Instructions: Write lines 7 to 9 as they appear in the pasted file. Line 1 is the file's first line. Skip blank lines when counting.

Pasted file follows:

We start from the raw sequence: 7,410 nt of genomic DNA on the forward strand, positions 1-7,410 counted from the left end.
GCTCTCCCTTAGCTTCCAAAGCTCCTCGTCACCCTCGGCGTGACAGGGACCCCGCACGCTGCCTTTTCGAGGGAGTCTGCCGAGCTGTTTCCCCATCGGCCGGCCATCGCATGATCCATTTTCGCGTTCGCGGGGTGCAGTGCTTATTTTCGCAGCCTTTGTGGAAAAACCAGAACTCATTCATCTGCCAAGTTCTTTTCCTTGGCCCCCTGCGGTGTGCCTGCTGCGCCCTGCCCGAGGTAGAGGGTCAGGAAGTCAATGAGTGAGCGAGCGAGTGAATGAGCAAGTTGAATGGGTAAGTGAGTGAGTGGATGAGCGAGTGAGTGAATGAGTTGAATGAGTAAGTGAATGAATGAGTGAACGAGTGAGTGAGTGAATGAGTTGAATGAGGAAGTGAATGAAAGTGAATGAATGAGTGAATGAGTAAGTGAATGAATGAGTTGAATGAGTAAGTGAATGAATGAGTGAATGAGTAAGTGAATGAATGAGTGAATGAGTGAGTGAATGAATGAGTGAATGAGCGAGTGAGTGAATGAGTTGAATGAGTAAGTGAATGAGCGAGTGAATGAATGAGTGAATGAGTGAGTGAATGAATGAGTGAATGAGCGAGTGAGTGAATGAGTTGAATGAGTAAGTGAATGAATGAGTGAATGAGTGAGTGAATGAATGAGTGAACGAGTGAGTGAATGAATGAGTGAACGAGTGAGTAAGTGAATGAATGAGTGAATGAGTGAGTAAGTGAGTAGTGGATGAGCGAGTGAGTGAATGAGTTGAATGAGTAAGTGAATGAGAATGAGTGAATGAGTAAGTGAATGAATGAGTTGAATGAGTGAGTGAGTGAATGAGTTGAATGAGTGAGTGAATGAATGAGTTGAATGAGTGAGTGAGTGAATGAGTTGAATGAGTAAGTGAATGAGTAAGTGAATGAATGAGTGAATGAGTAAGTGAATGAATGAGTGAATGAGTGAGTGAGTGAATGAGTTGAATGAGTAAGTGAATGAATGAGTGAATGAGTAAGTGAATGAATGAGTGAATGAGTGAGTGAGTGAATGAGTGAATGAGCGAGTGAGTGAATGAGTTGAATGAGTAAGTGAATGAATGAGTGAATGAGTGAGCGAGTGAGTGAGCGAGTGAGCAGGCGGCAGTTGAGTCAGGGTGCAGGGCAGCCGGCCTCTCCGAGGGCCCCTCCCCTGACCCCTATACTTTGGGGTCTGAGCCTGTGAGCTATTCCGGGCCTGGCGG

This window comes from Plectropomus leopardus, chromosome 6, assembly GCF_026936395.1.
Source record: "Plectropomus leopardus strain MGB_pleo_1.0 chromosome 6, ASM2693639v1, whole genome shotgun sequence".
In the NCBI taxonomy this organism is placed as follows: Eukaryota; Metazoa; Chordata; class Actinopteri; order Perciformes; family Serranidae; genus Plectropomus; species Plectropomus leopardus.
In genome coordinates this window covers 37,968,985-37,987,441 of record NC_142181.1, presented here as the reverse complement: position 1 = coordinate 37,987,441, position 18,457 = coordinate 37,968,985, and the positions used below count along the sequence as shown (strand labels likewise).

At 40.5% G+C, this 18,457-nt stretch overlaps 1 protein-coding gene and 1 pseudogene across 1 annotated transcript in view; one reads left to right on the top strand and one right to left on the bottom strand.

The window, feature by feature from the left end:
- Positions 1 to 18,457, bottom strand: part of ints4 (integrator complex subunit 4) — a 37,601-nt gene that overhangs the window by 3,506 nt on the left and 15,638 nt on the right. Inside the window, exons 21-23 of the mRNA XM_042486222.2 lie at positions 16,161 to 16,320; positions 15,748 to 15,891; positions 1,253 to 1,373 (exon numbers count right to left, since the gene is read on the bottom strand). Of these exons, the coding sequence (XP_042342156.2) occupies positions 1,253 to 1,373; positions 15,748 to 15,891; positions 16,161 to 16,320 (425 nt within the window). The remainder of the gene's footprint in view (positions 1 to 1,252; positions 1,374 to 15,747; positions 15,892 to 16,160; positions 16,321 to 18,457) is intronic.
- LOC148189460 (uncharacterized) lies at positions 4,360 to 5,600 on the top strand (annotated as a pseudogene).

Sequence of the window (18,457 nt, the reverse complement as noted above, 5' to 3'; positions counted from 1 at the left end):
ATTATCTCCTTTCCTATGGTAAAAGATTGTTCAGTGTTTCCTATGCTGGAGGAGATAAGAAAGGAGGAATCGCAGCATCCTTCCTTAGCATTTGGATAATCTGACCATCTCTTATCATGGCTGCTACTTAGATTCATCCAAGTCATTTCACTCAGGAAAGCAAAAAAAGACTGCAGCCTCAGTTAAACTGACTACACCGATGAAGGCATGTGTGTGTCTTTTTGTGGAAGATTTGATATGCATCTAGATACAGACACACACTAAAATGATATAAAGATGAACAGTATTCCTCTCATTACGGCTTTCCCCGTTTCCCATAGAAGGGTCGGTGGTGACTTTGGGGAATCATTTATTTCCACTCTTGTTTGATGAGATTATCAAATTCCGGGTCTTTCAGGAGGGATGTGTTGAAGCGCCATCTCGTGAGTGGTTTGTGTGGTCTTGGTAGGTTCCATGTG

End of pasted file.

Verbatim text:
At 40.5% G+C, this 18,457-nt stretch overlaps 1 protein-coding gene and 1 pseudogene across 1 annotated transcript in view; one reads left to right on the top strand and one right to left on the bottom strand.

The window, feature by feature from the left end:
- Positions 1 to 18,457, bottom strand: part of ints4 (integrator complex subunit 4) — a 37,601-nt gene that overhangs the window by 3,506 nt on the left and 15,638 nt on the right. Inside the window, exons 21-23 of the mRNA XM_042486222.2 lie at positions 16,161 to 16,320; positions 15,748 to 15,891; positions 1,253 to 1,373 (exon numbers count right to left, since the gene is read on the bottom strand). Of these exons, the coding sequence (XP_042342156.2) occupies positions 1,253 to 1,373; positions 15,748 to 15,891; positions 16,161 to 16,320 (425 nt within the window). The remainder of the gene's footprint in view (positions 1 to 1,252; positions 1,374 to 15,747; positions 15,892 to 16,160; positions 16,321 to 18,457) is intronic.